The Fight for Education

 
 

As students across Ireland band together to revolt against the threatened termination of free and accessible third level education for all, students in Zimbabwe are uniting under an altogether more serious banner, Dearbhail O’Crowley investigates.

Over 50 students have been arrested, 15 have been tortured, ten expelled and two threatened with death so far this year during Zimbabwe’s chaotic election period.

Five student leaders from the University of Zimbabwe have been suspended indefinitely. 19 students from Bindura were arrested for demonstrating against the new fees imposed at the end of last year.
The University of Zimbabwe has always been a hotbed of anti-government protests and riot police have become a common sight there during this presidential campaign.

Not to mention the fact that several institutions have devolved into chaos in recent weeks due to student protests against fee hikes and as President of the Zimbabwe National Students’ Union, Clever Bere put it “as for the elections, Zanu-PF went on to declare results which all of us know are not a true reflection of the will of people as expressed on 29 March.”

Zimbabwe’s inflation has soared to nearly 1000 per cent over the past five years, putting everything from school fees to hospital visits out of reach of much of the population.

Meanwhile, human rights lawyers worldwide have slammed what has been referred to as the “continued harassment of students” and have called on the authorities to stop using violence against young people.

With the country in turmoil, the economy shattered and death tolls rising daily, last week’s step towards peace has made an immense difference to all its inhabitants. The power sharing agreement signed in Harare is undoubtedly a major step forward for Zimbabwe, but it does not conclusively resolve the country’s deep political crisis.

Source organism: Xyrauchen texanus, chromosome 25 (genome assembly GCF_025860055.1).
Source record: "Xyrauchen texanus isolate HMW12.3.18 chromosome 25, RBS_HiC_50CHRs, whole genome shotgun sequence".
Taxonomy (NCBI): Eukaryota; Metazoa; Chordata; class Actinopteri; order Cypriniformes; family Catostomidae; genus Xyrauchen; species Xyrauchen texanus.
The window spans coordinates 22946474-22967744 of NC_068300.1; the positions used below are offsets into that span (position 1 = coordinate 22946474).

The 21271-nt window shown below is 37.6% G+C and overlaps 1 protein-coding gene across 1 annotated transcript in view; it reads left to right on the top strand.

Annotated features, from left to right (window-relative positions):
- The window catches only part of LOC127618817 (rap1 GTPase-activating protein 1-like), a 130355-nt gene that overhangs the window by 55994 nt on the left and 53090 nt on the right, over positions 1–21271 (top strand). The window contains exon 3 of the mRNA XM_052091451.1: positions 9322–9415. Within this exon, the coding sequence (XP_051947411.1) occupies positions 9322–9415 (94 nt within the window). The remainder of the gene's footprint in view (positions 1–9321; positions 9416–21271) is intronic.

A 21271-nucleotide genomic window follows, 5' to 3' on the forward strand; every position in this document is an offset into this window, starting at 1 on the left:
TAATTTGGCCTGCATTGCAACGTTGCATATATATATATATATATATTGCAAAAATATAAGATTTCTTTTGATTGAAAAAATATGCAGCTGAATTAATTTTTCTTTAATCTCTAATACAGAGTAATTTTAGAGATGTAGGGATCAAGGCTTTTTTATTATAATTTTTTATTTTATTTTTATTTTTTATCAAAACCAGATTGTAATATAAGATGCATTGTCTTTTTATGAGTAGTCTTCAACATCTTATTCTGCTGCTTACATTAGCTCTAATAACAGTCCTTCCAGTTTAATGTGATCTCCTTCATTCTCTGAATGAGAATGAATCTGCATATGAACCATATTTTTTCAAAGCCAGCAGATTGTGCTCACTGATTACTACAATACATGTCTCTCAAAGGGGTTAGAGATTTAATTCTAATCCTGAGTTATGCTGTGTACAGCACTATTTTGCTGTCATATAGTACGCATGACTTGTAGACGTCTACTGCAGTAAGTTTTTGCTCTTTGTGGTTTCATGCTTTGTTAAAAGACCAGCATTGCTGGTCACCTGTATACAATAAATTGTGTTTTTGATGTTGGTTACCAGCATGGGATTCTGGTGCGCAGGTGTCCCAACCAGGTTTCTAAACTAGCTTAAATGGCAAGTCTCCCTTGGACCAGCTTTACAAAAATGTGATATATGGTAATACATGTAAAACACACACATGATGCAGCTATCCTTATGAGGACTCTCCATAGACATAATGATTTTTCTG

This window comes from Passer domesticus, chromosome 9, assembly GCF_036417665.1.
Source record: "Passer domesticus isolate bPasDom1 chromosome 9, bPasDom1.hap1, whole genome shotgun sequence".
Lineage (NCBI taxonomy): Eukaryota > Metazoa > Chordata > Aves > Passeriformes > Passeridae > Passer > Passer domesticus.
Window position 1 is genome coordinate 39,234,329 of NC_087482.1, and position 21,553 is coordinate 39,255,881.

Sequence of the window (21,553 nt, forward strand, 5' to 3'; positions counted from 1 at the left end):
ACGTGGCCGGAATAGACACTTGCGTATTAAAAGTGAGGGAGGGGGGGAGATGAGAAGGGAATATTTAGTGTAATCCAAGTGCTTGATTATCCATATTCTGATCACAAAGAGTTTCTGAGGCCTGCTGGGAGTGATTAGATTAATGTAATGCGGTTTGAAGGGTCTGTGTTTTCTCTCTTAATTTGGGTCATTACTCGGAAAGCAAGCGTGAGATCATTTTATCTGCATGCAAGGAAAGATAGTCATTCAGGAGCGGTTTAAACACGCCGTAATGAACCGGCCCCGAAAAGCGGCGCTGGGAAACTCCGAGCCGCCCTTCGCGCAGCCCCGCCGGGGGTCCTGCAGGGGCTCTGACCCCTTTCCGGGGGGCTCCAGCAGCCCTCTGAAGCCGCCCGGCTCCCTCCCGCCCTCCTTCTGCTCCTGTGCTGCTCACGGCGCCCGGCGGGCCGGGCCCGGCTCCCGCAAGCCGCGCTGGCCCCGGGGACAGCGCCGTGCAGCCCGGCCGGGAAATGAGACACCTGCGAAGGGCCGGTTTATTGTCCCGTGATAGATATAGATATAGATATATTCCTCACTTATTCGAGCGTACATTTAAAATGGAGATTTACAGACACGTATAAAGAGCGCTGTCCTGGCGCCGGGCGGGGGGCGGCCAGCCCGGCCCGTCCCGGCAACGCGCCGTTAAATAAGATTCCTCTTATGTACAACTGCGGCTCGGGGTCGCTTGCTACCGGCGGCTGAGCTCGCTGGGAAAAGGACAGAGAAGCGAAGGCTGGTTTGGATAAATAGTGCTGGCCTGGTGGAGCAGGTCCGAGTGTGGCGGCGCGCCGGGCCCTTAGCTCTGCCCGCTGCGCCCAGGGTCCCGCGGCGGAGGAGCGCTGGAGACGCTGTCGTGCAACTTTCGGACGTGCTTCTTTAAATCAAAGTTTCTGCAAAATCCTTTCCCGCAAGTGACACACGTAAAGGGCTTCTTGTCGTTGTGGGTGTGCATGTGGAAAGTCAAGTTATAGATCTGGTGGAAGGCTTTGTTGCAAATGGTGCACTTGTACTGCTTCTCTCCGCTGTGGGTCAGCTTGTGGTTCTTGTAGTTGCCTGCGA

Activism by students in Zimbabwe has been marred by the Zanu PF regime’s ruthlessness which has seen students shot to death, brutalised and arrested for demonstrating against increasing costs of education, privatisation and corruption

Activism by students in Zimbabwe has been marred by the Zanu PF regime’s ruthlessness which has seen students shot to death, brutalised and arrested for demonstrating against increasing costs of education, privatisation and corruption. Students also faced violent repercussions to stands made against the inept governmental policy, which has resulted in ever-deteriorating economic conditions.

It is increasingly evident that the Students’ Solidarity Trust will not wait with for change. McDonald Lewanika, the president of the SST has echoed Zimbabwe’s new Prime Minister, Morgan Tsvangirai’s recent comments, claiming he does not trust long-time President Robert Mugabe, and will wait for evidence of change before believing anything the former dictator declares.

The students of Zimbabwe have supported the opposition from the outset continuing a tradition of student opposition to Mugabe’s rule since 1990.

It is also interesting to note that many senior opposition figures were once student leaders or activists themselves. Clever Bere has declared that students had no option but to support the opposition because Mugabe’s policies were devastating the country. He brushed aside concern about bias in relation to the election declaring “there are people who are killing our compatriots and destroying the economy. We have an oppressor and we have someone who is on the side of the people. It is only natural that we side with Tsvangirai.”

Bere stated student leaders were aware of the dangers of opposing Mugabe, but circumstances demanded that they make a stand. “After someone is murdered the question that comes to the mind of every pro-democracy activist is ‘Who is next?’ However, the sentiment among people on the ground is that Mugabe can kill revolutionaries but he cannot kill the revolution.”

While questions remain over whether the power-sharing deal can work in practice, many are confident that it will allow Zimbabwe to address the economic meltdown which has led to the country’s economic collapse creating the world’s highest inflation rate, chronic shortages of foreign currency and food, skyrocketing unemployment and widespread hunger.

Either way there is no doubt that the student population of Zimbabwe will be on tenterhooks to see whether the distribution of power between President Robert Mugabe and Morgan Tsvangirai, can save the country from economic collapse and widespread famine or whether this goodwill agreement will simply devolve into an institutional mess.

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